With reference to FIG. 9A, by way of example, the implantation apparatus 200 may be in the form of a catheter system. The implantation apparatus includes an elongated connecting element 204 extending between a trigger mechanism 206 and an enclosure 208, in which the prosthesis 202 is located. At least a portion of the prosthesis 202 is located within the enclosure 208. A plunger mechanism 210 is located at a proximal end of the enclosure 208 for urging the prosthesis 202 generally axially from the enclosure 208. An opposite end 212 of the enclosure 208 may be formed of a pliable material or a plurality of moveable members that may open as the prosthesis 202 is urged through an opening 214 located at a distal end. It is to be appreciated that the length of the connecting element 204 may vary according to where the valvular prosthesis 202 is to be implanted and the method of implantation.

The valvular prosthesis 202 is illustrated within the enclosure 208 in a compressed condition, such as described above. That is, the valvular prosthesis 202 within the enclosure 208 has a cross-sectional dimension that is less than its normal cross-sectional dimension, being maintained in such position by the enclosure. Those skilled in the art will appreciate that the orientation of the valvular prosthesis 202 will vary depending upon the direction in which blood is to flow through the valve when implanted.

By way of example, the external stent of the valvular prosthesis 202 may be formed of a deformable material, such as a shape memory alloy material (e.g., nitinol), which maintains its shape when cooled. Accordingly, the prosthesis 202 may be cooled (e.g., within a suitable fluid), compressed to a desired reduced cross-sectional dimension so as to fit within the enclosure 208, and then inserted within the enclosure. The prosthesis 202, after the stent being heated (e.g. to an ambient temperature), may desire to expand to its original dimension and configuration. However, the enclosure 208 or another retaining mechanism, such as a suture or other tubular member around the prosthesis, may be used to restrict its expansion. The compression of the valvular prosthesis 202 may be performed just prior to surgery to mitigate undesired permanent deformation of the valvular prosthesis 202. The plunger mechanism may be urged in the direction of arrow 220, such as by activating the trigger 206. Movement of the plunger 210, in turn, causes the prosthesis 202 to also be moved in the direction of the arrow 220. As the prosthesis 202 is urged through the opening 214 and discharged therefrom, the prosthesis may expand. Accordingly, the opening 214 should be positioned at the location where the prosthesis 202 is to be implanted prior to discharge. When the prosthesis 202 expands toward its original condition, the sidewall of the stent and/or spikes associated with the stent may engage and/or be urged into surrounding tissue so as to mitigate axial movement of the prosthesis relative to the surrounding tissue. As a result, the prosthesis may be implanted without sutures to provide an operable valve, such as a heart valve or a venous valve. When a valvular prosthesis is being employed as a heart valve, in accordance with present invention, it will be appreciated that the prosthesis may be implanted either as part of an open chest procedure or the patient's chest may be closed. Additionally, other expandable stent structures also could be utilized in accordance with an aspect of the present invention.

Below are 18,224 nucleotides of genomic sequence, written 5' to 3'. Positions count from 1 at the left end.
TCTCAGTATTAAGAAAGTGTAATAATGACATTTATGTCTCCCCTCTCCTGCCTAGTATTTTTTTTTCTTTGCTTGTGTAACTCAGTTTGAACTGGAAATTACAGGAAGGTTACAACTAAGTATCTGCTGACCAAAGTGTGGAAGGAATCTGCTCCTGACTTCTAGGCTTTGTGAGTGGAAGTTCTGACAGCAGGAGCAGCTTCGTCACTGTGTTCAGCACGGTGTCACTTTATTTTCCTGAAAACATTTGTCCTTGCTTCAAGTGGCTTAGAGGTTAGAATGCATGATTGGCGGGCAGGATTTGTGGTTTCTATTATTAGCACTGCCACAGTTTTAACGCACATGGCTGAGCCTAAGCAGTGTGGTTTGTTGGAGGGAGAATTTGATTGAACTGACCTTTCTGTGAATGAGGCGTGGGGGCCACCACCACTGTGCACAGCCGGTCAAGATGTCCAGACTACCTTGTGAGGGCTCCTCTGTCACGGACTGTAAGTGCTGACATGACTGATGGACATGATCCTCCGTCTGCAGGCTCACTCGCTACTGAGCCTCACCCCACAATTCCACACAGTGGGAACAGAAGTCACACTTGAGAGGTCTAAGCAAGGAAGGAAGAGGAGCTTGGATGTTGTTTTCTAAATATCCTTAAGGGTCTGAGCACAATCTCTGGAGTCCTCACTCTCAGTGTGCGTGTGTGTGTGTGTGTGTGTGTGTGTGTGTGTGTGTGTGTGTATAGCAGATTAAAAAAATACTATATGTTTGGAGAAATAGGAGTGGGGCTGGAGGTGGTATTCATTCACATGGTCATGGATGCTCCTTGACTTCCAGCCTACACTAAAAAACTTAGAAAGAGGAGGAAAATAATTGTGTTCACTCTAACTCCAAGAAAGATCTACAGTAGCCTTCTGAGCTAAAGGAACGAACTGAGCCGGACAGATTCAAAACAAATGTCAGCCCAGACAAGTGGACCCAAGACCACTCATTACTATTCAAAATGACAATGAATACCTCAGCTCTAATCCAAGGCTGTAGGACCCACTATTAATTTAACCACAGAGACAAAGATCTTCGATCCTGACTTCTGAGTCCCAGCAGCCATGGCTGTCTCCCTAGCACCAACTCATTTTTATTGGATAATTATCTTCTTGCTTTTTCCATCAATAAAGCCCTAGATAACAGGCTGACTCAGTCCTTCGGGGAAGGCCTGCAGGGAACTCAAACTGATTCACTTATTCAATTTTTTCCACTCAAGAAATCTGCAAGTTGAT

FIG. 9B illustrates another example of an enclosure 208 which may be utilized, in accordance with an aspect of the present invention, to implant a prosthesis 202. The enclosure 208 has an opening 224 at its distal end through which the prosthesis 202 may be discharged. In this example, the opening 224 is about the same diameter as the enclosure itself, although it may be curved slightly inwardly at the distal end thereof. This facilitates discharge of the prosthesis 202 without having an expandable distal end portion, such as shown and described with respect to FIG. 9A.

FIG. 10 illustrates an example of a valvular prosthesis 300 implanted in a heart 302 in an aortic position. When being implanted at an aortic position, an aortic valve (e.g., equine, porcine, bovine, etc.) may be utilized for the valve portion of the prosthesis, although other types of valve portion also could be used. Prior to implanting the prosthesis 300, the aortic valve or at least calcified portions thereof should be removed. An inflow end 304 of the prosthesis 300 is annularized with respect to the annulus of the aorta 306. An outflow portion 308 of the prosthesis 300 extends axially into the aorta 306, with the stent posts engaging the interior of the aortic wall. As mentioned above, a plurality of spikes 310 may extend laterally from the stent portion of the valvular prosthesis 300 to engage the aorta 306 to help maintain a desired axial orientation of the valvular prosthesis relative to the aorta 306.